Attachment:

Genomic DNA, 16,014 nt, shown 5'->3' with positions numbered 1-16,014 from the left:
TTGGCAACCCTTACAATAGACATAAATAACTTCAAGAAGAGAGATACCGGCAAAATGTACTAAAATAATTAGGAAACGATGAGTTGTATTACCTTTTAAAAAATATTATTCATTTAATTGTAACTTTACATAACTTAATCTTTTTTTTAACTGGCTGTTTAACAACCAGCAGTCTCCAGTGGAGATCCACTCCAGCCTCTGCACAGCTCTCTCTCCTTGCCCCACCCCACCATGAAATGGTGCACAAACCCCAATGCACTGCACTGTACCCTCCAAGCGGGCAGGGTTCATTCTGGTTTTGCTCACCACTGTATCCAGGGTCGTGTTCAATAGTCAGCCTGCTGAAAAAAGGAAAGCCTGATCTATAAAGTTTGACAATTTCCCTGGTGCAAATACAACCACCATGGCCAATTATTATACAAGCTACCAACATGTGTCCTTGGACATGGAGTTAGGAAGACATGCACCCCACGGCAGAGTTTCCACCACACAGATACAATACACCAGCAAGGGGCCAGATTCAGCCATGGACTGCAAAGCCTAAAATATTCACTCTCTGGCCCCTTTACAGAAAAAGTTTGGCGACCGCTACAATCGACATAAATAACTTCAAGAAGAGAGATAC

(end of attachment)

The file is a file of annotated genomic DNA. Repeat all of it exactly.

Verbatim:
Genomic DNA, 16,014 nt, shown 5'->3' with positions numbered 1-16,014 from the left:
TTGGCAACCCTTACAATAGACATAAATAACTTCAAGAAGAGAGATACCGGCAAAATGTACTAAAATAATTAGGAAACGATGAGTTGTATTACCTTTTAAAAAATATTATTCATTTAATTGTAACTTTACATAACTTAATCTTTTTTTTAACTGGCTGTTTAACAACCAGCAGTCTCCAGTGGAGATCCACTCCAGCCTCTGCACAGCTCTCTCTCCTTGCCCCACCCCACCATGAAATGGTGCACAAACCCCAATGCACTGCACTGTACCCTCCAAGCGGGCAGGGTTCATTCTGGTTTTGCTCACCACTGTATCCAGGGTCGTGTTCAATAGTCAGCCTGCTGAAAAAAGGAAAGCCTGATCTATAAAGTTTGACAATTTCCCTGGTGCAAATACAACCACCATGGCCAATTATTATACAAGCTACCAACATGTGTCCTTGGACATGGAGTTAGGAAGACATGCACCCCACGGCAGAGTTTCCACCACACAGATACAATACACCAGCAAGGGGCCAGATTCAGCCATGGACTGCAAAGCCTAAAATATTCACTCTCTGGCCCCTTTACAGAAAAAGTTTGGCGACCGCTACAATCGACATAAATAACTTCAAGAAGAGAGATAC